Sunday, May 02, 2010

Ty's Corner

"Ty," wrote Woody, "are you never going to do another Ty's Corner?" It has been two months. I had actually planned to do one twice before but both times the weekly editions featured several articles with individual bylines. Which made me fear it would play like Abby Road -- my least favorite Beatles album and one that really never sounds like a group effort to me.


But this week, with Ava and C.I. doing a TV commentary and working on a piece with Ann that will require extensive work, it seemed I could help move the edition along by doing a corner and the focus is on our illustrations.

What Sunplus camera do we use?

We've had about seven or eight e-mails on that since January and I was confused by the question. Sunplus? I was looking over roundtables to see if maybe Stan or someone not with Third had endorsed Sunplus cameras or even described them? Nope. So where was Sunplus coming from? And what is it?

The first question I can answer: Flickr.

Our photos on Flickr, photographs we take, are credited as being taken by a Sunplus camera. Flickr does that, not us.

Flickr's wrong. We use Digital Video. And the one we use allows both photos and video (with sound on video). We use those because we were in DC many years ago (2006 protest?) and some of us were using disposable cameras and some were using non-disposable, and some were using film and some were using digital -- and on the latter, some used digital that you had to take to a store and some used digital you could upload. It was a pain in the ass. And one of C.I.'s friends noticed.

Shortly afterwards, she gifted us with these cameras. We usally use a 256 MB card in them and they run on 3 triple A batteries (we use rechargable batteries). That was in 2006 and, so that we're all using the same techonology, when new sites have been started, C.I.'s supplied them with the same camera. (We also all use the same type of laptop, a Dell. I have no idea other than it's a Dell. We also use Dell PCs.)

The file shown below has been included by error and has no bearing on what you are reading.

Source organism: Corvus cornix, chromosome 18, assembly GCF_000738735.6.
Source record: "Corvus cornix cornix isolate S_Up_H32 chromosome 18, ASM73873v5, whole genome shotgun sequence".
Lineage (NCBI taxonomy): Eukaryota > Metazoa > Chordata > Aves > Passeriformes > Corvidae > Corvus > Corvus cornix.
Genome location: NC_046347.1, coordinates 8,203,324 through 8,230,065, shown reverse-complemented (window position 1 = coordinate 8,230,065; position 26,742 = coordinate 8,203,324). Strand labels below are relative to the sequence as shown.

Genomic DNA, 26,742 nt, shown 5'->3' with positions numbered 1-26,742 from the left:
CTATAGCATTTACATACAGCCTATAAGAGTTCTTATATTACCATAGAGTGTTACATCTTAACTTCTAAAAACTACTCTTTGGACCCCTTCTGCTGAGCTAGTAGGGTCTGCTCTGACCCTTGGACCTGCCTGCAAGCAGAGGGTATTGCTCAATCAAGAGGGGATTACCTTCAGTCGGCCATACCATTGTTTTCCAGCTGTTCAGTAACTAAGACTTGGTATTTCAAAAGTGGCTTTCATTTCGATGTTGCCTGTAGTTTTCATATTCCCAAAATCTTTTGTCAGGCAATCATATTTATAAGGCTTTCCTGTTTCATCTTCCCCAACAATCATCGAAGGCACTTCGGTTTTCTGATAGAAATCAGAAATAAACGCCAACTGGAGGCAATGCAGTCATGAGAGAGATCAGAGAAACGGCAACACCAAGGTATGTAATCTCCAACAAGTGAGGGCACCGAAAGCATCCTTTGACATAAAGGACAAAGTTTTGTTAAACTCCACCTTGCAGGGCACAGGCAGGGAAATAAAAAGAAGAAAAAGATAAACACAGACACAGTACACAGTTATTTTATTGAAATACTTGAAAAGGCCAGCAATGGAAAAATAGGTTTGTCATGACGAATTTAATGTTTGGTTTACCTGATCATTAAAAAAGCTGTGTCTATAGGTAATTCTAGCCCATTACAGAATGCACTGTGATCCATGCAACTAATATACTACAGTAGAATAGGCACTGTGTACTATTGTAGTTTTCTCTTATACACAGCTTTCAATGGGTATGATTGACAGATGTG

Who takes pictures? If it's one of us, we don't generally credit. If it's shaky, it's usually Jim. Why? Jess torments him. Jim will get ready for the photo and Jess, thinking of a Giants game Jim took photos of for his own personal use and how a large number were blurry, will holler out, "Don't panic! Don't let your hands shake!" And Jim will freeze up or jerk his hand just as he's taking the picture. (You'll notice that in any book or mag piece since Jim's usually the one the photo taking for those gets farmed out too.)

This edition, we're using a photo Mike took and we'll credit him for it. But if it's Dona, Jim, Ava, Jess, C.I. or me, we don't usually credit.

Sometimes we publish an edition without the photos and then add them later that night. That tends to bother at least five readers. But a lot more readers complain when we don't publish until night time. Those are the choices. If we can't get photos to upload on Flickr, then we can publish without photos (or illustrations) or we can hold the entire edition until that night.

Some wish that we used Third Estate Sunday Review's Flickr page exclusively for our photos. Some are confused that there are Common Ills, Mikey Likes It, etc. Flickr pages.

That has to do with DIY. C.I., back in 2005, was sick of Blogger/Blogspot (which has outages all the time back then) and wrote at The Common Ills that she was going to look for a pay service to use. Oh no.

The e-mails poured in. Part of the greatness of TCI was that anyone could do it. It wasn't trying to be professional or look like this or that. It was using the elements available to all to create something memorable. C.I. took heard that input and left it alone.